8 Things the Solar Eclipse Taught Me About Homeschooling

2 – Be Ready to Improvise

I’m a huge planner. I like to make sure I have all of my ducks in a row well in advance of when I need them so that I don’t have to scramble around frantically at the last minute. One tool I knew our family would need for viewing the eclipse was the special eclipse glasses that would protect our vision as we looked at the sun. So, several months before the eclipse, I purchased ISO certified glasses from Amazon so that we would be ready.

The Saturday before our vacation, I received an email from Amazon saying that they couldn’t guarantee the safety of my glasses and that I should throw them away. They refunded my money, however, everywhere I looked to try to replace them at that late date, the glasses were out of stock. Fortunately, after several trips and phone calls, I was able to track down some glasses and our family was able to view the eclipse without damaging our eyes.

This same type of incident also happens when homeschooling. No matter how much we plan ahead and think we’re on a roll, there are often times when our best-laid plans go awry. We need to be willing to roll with the punches. If an award-winning curriculum isn’t working for our kids, we need to look for something to replace it with. If our child suddenly develops an interest in blacksmithing or spelunking, we should capitalize on that interest and change up our lesson plans. If we go through a phase where our son doesn’t seem to listen to us or understand what we’re trying to say to him, then we need to be willing to ask our husbands to get involved.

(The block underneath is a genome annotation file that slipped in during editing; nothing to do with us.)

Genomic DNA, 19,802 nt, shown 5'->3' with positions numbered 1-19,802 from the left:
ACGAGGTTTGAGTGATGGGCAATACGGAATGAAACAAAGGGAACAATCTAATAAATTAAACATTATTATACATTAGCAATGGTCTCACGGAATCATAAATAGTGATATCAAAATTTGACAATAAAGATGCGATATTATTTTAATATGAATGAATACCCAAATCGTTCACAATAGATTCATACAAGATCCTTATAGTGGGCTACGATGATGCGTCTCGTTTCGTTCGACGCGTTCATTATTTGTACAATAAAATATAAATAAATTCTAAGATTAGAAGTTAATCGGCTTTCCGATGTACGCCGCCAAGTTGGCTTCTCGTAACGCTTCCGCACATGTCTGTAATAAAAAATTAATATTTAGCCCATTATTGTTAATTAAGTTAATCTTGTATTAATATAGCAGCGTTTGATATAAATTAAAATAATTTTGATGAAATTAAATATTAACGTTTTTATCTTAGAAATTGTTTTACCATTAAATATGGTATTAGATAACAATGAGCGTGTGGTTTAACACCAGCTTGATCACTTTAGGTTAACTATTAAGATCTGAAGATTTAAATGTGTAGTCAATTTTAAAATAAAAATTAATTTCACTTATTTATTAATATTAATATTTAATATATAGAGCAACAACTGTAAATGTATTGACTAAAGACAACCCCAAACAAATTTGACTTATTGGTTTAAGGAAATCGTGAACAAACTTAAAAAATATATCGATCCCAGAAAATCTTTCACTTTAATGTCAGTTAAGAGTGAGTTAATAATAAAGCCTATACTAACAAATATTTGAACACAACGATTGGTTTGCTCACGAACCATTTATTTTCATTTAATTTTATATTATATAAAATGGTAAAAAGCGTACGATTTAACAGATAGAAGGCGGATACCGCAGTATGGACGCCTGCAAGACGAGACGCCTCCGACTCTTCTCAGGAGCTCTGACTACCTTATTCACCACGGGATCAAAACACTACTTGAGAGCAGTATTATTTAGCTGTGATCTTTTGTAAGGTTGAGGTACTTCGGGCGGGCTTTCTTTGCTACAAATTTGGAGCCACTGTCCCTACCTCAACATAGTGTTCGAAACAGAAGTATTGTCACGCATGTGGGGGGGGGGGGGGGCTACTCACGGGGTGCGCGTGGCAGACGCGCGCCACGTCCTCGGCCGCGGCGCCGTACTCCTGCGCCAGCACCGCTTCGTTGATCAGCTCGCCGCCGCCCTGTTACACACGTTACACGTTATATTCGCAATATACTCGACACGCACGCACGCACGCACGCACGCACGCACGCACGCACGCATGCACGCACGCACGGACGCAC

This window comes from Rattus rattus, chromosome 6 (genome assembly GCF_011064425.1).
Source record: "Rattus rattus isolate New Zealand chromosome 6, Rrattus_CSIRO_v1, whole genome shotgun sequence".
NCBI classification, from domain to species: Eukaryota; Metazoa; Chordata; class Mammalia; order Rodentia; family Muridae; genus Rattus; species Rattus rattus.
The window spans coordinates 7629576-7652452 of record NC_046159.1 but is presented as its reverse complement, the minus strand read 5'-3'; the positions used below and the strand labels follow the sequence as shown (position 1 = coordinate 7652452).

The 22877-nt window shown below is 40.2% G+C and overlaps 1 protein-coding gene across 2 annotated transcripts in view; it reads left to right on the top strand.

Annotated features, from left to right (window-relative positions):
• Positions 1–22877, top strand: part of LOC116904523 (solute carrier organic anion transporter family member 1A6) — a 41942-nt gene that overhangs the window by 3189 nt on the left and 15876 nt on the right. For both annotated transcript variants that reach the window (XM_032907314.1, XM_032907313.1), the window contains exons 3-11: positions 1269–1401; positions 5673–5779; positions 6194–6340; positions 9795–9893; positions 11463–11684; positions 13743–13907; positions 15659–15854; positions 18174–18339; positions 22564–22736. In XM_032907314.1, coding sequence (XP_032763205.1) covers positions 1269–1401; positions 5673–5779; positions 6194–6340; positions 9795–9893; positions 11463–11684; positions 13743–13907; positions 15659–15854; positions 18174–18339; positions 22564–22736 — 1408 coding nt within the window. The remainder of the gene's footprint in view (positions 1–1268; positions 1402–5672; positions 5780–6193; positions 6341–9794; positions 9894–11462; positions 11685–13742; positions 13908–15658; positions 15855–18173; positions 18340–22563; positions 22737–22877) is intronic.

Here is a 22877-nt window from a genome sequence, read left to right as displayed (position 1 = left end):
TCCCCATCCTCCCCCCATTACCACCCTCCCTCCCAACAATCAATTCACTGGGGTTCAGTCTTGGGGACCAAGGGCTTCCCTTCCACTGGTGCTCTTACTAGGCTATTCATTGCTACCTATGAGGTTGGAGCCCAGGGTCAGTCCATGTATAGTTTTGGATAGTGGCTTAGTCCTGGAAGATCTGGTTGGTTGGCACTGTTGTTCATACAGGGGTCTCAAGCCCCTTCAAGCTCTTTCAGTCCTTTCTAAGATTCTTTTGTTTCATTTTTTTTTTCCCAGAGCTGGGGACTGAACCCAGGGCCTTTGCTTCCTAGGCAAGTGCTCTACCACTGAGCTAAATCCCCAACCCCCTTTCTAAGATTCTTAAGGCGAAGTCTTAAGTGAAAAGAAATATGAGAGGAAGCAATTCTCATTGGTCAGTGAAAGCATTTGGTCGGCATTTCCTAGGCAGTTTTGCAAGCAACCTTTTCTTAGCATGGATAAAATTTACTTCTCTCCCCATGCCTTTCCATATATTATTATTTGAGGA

3 – Don’t Always Do Things the Easiest Way

When we arrived in Pigeon Forge the day before the eclipse, we knew that we weren’t in the path of totality. However, we were only about 20 minutes away. We were tired from the 11+ hour drive to our condo and we considered just staying there to view the eclipse the next day so that we wouldn’t have to deal with huge crowds that were expected.